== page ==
REM broke up this weekend after 30 years. They are the definition of fading away rather than burning out (Cobain would be disappointed is what I mean). I liked their music. “Shiny Happy People” will always hold a place in my suburban definition.
Oddly enough though, the lasting impact of REM on my life belonged in the song titles that were reused as episode titles by USC alum Shonda Rhimes, writer & creator of Grey’s Anatomy. I rewatched “Losing My Religion”, the second season finale of Grey’s, last night at 3 in the morning with two of my best friends after watching a bad sitcom, going to a toga party at a Jewish Frat and having a long heart-to-heart about our dark and twisty life stories (like Meredith Grey would when the show was good).
I remember watching the episode live. It was a two-night, three-hour finale. Sunday at 10/9c, “17 Seconds”, set up an intense cliffhanger for the conclusion on Monday at 9/8c, “Deterioration of the Fight or Flight Response/Losing My Religion”. It is easily one of my top 5 TV episodes of All-Time. Up there with Dexter’s Season 4 Finale and The West Wing’s Season 4 Penultimate and other super brilliant episodes.
SPOILER ALERT: This is the episode in which Denny Duquette (Jeffrey Dean Morgan), the perfect man if there ever was one, proposes to Izzie (Katherine Heigl, who is a very good actress despite her recent choice of roles), then dies, heartbreakingly, as Izzie gets in the elevator to see him in her beautiful dress.
Shonda herself said it best, said it for all of us:
So Denny Duquette died at 7:42 Monday evening.
Actually, he died once on the East coast and once again on the West coast and I’m pretty sure he’s going to die many more times on many more continents pretty damned soon.
I cried. When Denny died, I cried. I cried when I wrote the script page where Denny dies. I cried when we had the read through and the cast found out that Denny dies. I cried when Mark Tinker filmed Denny dying. I cried when Ed Ornelas edited Denny’s death. I cried watching them mix the song playing during Denny’s death. I’m a freaking crybaby when it comes to Denny.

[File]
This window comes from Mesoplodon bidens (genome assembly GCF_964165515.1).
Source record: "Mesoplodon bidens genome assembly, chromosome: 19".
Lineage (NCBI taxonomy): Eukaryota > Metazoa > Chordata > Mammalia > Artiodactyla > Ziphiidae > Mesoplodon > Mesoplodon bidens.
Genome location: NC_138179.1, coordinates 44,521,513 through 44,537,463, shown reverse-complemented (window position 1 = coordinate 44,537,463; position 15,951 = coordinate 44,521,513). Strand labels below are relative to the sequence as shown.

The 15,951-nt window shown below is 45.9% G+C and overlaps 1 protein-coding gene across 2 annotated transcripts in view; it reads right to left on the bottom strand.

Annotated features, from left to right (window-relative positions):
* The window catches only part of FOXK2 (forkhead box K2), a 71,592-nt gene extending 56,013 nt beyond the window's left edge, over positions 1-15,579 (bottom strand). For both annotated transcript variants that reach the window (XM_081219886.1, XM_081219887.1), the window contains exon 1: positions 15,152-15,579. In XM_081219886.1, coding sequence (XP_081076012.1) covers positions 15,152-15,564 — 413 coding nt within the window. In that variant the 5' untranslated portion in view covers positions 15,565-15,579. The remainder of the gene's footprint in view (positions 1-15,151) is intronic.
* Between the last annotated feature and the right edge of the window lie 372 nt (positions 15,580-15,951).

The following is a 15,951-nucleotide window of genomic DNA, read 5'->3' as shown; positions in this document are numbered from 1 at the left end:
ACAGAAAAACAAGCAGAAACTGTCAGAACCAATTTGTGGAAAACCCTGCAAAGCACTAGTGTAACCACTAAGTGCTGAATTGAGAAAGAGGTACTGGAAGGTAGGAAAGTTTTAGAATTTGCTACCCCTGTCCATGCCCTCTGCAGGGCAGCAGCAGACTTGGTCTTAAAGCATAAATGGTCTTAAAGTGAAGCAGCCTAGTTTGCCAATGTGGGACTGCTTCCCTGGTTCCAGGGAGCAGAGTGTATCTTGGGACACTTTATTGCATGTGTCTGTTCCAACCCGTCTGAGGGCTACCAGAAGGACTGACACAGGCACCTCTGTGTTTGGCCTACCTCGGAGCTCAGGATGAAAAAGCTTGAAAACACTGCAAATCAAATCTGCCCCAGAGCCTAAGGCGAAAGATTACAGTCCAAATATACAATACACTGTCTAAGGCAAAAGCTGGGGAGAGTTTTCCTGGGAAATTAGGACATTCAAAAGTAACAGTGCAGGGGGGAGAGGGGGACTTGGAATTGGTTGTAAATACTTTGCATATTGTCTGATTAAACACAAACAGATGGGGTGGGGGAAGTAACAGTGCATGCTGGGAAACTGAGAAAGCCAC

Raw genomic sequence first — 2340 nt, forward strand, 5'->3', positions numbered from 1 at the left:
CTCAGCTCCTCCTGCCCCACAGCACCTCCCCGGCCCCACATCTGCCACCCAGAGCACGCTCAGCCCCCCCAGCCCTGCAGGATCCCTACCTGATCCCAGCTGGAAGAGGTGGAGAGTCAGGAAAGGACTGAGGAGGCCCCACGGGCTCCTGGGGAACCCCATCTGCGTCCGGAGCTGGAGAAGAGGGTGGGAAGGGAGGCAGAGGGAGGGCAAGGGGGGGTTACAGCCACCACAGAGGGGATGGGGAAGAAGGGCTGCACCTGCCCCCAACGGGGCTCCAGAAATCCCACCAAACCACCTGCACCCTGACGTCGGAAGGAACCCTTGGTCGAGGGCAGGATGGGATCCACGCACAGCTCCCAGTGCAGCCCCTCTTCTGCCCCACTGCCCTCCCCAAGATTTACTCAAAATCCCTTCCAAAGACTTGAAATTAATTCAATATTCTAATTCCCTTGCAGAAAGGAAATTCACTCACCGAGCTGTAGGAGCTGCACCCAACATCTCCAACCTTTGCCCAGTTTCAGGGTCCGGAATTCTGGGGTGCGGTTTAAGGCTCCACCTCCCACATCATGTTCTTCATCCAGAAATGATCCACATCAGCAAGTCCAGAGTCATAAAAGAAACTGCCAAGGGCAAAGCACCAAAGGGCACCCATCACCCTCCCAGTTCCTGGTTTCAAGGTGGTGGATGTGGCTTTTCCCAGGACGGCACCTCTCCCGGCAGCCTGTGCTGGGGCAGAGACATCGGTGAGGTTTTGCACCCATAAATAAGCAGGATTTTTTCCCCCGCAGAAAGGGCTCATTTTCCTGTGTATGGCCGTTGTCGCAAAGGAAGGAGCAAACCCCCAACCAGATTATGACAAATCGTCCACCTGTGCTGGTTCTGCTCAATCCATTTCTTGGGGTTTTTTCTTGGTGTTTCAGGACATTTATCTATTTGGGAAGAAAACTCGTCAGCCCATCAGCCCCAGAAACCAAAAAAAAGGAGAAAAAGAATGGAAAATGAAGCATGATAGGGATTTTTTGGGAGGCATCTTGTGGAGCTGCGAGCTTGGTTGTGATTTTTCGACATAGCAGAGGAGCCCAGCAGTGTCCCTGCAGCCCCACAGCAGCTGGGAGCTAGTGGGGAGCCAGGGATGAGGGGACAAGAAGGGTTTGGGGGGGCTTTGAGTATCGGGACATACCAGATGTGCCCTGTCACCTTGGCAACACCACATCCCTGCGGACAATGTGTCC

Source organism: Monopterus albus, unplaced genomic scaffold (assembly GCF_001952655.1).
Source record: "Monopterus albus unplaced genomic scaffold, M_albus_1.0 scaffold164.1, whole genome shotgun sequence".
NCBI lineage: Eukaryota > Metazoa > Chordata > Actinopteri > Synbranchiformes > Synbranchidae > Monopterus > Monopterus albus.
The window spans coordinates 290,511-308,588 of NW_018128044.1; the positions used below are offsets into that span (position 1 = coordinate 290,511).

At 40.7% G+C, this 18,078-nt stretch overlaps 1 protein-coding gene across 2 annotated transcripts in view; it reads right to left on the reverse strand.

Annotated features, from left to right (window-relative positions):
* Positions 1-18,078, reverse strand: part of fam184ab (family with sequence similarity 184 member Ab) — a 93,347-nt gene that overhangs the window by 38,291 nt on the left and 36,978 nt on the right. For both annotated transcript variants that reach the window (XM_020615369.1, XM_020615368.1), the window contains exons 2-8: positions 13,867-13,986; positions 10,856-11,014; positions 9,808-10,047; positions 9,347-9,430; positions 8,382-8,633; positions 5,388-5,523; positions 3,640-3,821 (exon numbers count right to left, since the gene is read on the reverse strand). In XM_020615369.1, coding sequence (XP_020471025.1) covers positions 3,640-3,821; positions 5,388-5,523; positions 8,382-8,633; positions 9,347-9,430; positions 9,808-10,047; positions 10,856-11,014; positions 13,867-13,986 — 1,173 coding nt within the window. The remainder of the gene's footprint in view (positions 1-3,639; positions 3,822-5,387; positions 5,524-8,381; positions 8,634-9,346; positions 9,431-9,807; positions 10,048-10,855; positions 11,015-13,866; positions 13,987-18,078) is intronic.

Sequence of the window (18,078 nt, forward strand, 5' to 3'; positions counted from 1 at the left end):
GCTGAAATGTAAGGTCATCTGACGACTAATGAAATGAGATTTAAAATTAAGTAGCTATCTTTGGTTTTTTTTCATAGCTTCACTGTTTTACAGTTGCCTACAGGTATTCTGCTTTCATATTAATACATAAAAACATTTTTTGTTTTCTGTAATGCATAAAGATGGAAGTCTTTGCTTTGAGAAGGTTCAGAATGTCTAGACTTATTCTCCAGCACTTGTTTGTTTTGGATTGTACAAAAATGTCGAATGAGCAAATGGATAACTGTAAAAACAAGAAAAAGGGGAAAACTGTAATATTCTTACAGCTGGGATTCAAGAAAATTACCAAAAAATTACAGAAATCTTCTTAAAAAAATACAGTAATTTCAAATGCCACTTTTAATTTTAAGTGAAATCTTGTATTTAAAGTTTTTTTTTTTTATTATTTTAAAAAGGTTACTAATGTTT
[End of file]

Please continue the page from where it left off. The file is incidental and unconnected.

I choose to blame editor Ed Ornelas for Denny’s death. Like I had nothing to do with it. Like I was an innocent bystander in the whole thing. Like it wasn’t me wrote it. I’d sit behind him in the editing room and sob into a tissue while saying kindly, supportive things to the back of Ed’s head. Things like “Denny Murderer! Dog Killer!!! DENNY-MURDERING-DOG-KILLER!!!”
I didn’t kill Denny. Ed did.
Look, I honestly have nothing to say for myself. No words in my own defense. Except I told you guys that the characters have to do what the characters have to do. I mean, I love Denny. Really love him. He was my “you jump, I jump” guy. He was my imaginary future husband. He was the guy I was dating in my head. HE WAS ALL I HAD. And now he’s dead. God, I feel so Izzie in this moment.
But the point is, Denny was always going to die. His character was created to die. I knew it. Jeffrey Dean Morgan knew it. And as much as I wanted Denny NOT to die when the time came, as much Jeffrey Dean Morgan wanted to NOT die when the time came, as much as Channing Dungey (our super cool studio executive ) begged me to not to hurt her Denny…
…it was his time. He had a stroke. He died. I had nothing to do with it. It was his time.
People die. Suddenly. Without warning. When you least expect it. People die. And it’s horrible and painful and utterly shocking but…it happens. And I wanted to present that on the show.
The good thing is – and you’re all yelling “GOOD THING? GOOD THING?!!!” – but, yes, there is a good thing in all of this. And that good thing is what Camille says to Richard. “I’ve been loved. I’ve been loved. That’s something everyone should feel once in their life.” Denny has been loved. And he dies knowing he was loved. And knowing that he loved back.
I named this episode “Losing My Religion” because, to me, that is what happens to each intern in this episode. Each intern lets go of the things they’ve held onto all season. George lets go of loving Meredith. Cristina lets go of her well-checked emotions. Izzie is forced to let go of her idealism. And that leads to her letting go of medicine. Alex lets go of his rage against Izzie. And Meredith…well, Meredith just lets go.
And everyone remembers the song at the end of the episode, when Meredith has to choose between Finn, who is fantastic and has plans, and Derek, who has a wife, but is also fantastic. But that’s the odd thing. That wasn’t the climax of the season. It was really the setup for season 3; the cliffhanger was laid out when Denny died and Meredith had sex with Derek. It wasn’t the best moment in the episode. The best moment is when Izzie gets in the elevator with a smile on her face, unknowing of the tragic fate that awaits her just two floors away.
The song that played there is my favorite in the episode. It’s the climax of the season, but it’s no symphonic bravado. It’s understated indie subtlety. Like the show at its finest, in its early years.
When we watched the show again last night at 3 in the morning, we all agreed.
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